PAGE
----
Everyone would love the idea of a self driving car. We could just sit there and the car drives us to where we want to go with ease. Life would be made much simpler for everyone. The fact that there is a proof of concept actually functioning is a plus. The self driving cars will be safe because they can coordinate with each other and avoid any accidents from happening. The only worrying thing is how much control we have over them. Might they just drive off by themselves if we are at home asleep?
SunitaT   What the IoT Needs: More Laws   5/23/2014 9:13:25 AM
Re : What the IoT Needs: More Laws
The idea of coming up with self driving cars is the most brilliant! Even though such cars will not mark the first IoT step, they will be of much Importance. It is high time we realized that all the IoT products must not be regulated for them to be made possible. The government should take a step and make the IoT a reality. The only way of doing this is by providing clear points on what can possibly be done without having to restrict the efforts.
ProgMan   What the IoT Needs: More Laws   5/23/2014 9:14:53 AM
Re: Maybe the car could drive away while we stay home
I have to admit, with people talking on the phone, texting, reading the paper, etc while driving, I could probably warm up to the idea of the self driving car.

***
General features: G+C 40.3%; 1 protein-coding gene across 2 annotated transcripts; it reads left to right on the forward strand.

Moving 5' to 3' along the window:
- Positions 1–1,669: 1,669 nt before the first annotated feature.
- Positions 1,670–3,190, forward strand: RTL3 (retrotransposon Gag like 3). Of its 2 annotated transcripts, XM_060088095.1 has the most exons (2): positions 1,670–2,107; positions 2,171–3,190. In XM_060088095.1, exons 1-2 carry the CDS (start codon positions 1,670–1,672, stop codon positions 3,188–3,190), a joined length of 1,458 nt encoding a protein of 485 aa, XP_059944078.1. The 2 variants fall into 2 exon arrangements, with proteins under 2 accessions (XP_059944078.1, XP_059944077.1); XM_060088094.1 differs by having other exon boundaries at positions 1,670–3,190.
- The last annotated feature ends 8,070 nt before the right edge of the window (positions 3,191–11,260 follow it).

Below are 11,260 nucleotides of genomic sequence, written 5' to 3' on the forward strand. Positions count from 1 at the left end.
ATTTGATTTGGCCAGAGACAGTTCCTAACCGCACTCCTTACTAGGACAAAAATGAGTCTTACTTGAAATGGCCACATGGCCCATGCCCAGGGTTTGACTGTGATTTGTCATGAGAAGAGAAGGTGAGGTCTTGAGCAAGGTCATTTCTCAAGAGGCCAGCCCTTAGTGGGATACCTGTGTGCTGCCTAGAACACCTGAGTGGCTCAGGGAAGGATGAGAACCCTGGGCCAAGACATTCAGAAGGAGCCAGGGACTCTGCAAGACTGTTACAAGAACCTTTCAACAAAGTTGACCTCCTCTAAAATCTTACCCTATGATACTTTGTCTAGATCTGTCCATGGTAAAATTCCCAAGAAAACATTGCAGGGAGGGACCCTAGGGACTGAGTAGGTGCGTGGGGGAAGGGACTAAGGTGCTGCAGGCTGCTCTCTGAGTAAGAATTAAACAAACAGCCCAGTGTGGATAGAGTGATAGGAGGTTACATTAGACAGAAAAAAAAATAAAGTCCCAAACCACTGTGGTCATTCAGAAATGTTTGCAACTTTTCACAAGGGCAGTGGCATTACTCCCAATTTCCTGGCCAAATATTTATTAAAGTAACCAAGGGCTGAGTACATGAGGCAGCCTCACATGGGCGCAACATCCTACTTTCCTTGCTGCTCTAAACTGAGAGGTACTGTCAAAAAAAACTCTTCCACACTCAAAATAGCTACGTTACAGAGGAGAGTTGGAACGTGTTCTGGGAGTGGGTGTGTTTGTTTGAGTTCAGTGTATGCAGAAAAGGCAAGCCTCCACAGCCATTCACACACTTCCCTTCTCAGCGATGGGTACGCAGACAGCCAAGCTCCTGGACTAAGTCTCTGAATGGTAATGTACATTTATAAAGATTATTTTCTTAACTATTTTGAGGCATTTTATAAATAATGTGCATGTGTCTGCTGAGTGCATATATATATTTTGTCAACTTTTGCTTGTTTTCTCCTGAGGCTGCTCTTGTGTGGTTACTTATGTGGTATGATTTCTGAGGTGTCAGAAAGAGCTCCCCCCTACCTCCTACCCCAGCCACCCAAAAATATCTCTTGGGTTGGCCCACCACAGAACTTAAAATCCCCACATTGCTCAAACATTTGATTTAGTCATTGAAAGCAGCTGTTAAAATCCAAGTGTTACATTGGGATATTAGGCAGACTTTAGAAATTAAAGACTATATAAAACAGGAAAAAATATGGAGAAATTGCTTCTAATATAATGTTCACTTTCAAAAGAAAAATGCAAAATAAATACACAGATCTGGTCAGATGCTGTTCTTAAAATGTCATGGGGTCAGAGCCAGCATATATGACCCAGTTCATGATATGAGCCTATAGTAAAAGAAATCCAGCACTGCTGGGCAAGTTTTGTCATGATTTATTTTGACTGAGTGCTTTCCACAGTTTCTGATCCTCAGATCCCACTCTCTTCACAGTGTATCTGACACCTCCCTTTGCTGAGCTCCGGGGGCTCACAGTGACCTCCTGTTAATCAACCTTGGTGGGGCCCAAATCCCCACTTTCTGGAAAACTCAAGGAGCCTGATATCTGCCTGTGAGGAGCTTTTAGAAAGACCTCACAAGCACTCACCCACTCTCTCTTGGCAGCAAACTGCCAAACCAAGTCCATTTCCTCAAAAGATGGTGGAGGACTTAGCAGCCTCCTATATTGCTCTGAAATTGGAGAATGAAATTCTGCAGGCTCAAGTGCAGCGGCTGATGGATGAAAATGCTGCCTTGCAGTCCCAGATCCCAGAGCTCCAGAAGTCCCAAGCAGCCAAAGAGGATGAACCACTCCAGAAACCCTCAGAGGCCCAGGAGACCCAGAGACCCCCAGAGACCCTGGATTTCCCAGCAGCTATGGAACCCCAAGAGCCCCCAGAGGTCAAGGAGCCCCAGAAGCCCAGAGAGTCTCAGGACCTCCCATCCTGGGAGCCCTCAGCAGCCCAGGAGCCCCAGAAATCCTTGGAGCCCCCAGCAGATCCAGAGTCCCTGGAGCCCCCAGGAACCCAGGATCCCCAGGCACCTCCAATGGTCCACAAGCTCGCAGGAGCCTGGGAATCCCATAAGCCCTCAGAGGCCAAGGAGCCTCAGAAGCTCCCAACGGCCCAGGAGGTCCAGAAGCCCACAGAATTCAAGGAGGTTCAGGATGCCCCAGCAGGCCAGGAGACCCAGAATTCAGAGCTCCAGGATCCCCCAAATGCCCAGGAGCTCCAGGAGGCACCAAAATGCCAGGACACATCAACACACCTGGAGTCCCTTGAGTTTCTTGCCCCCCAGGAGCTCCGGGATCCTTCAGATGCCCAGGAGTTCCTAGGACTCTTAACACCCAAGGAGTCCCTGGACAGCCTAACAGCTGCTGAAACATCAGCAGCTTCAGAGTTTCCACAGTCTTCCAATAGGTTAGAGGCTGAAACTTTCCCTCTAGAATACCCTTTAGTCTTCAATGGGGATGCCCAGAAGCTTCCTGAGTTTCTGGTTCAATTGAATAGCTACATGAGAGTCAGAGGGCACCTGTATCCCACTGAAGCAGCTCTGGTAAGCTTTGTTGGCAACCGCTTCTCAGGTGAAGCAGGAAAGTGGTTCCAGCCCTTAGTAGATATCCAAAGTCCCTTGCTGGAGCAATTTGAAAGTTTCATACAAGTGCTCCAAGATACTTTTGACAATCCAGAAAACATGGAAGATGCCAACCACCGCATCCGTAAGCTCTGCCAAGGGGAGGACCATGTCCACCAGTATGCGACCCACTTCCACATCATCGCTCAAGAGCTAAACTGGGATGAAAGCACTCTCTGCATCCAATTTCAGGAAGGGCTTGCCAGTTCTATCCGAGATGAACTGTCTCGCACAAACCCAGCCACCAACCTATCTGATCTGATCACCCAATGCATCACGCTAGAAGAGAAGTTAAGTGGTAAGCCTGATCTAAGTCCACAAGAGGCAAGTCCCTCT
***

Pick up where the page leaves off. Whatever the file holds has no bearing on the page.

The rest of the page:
Also, with all the near misses with airplanes lately, I have to think that nearly automated air traffic control is not far off either...
Pedro Gonzales   What the IoT Needs: More Laws   5/23/2014 10:32:50 AM
Re: Maybe the car could drive away while we stay home
I agree. In the U.S, many people die becuase of car accidents.  Self driving cars would make an impact in minimizing this problem.  Sometimes when I walk down the street, I see people eating while driving or talking on their cell phone while driving.  They are putting their lives and others at risk when doing this.  
David Wagner   What the IoT Needs: More Laws   5/23/2014 1:01:40 PM
Re: Maybe the car could drive away while we stay home
@Rich- I'm sure the exact same thing happened when someone suggested autopilot for airplanes. If a computer cna land the space shuttle, we can learn to handle this.
David Wagner   What the IoT Needs: More Laws   5/23/2014 1:02:52 PM
Re: Maybe the car could drive away while we stay home
@Pedro- I'm sure there will still be accidents. Probably most will involve a person surprising a computer by doing something dumb. But I think we can avoid a lot of the accidents for dumb reasons like distractions.
Nomi   What the IoT Needs: More Laws   5/23/2014 1:47:37 PM
Re: Maybe the car could drive away while we stay home
@Progman I absolutely share your point of view. I am pretty sure that world will not look the same 3 generations from now. But still I have my doubts that nuclear capable equipment will be used in daily routine with that ease. I feel hat hazardious affects will keep it away from masses for quite some time to come. I am not seeing it being used as a main resource for forseeable future.